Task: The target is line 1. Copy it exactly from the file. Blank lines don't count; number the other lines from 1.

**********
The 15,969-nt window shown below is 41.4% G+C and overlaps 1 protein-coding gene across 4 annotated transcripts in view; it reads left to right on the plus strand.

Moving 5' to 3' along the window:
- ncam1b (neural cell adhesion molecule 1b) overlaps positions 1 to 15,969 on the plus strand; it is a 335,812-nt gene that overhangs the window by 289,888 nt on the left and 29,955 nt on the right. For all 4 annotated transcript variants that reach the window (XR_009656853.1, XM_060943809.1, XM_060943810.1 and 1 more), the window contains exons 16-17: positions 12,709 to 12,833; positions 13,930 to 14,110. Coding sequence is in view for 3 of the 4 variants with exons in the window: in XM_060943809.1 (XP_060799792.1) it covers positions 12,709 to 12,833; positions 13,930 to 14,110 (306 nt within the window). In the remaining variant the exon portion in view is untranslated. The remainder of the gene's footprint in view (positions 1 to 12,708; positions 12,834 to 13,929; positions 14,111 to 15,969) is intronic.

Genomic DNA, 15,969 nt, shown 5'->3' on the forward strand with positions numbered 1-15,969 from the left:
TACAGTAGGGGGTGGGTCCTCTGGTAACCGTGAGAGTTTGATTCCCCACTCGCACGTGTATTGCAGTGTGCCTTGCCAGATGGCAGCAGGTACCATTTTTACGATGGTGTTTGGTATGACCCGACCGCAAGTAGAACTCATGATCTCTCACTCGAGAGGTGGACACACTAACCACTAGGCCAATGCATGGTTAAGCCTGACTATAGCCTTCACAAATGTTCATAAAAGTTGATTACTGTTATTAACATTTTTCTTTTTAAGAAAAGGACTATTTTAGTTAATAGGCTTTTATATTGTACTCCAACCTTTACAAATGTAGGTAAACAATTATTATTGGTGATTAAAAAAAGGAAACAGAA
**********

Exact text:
The 15,969-nt window shown below is 41.4% G+C and overlaps 1 protein-coding gene across 4 annotated transcripts in view; it reads left to right on the plus strand.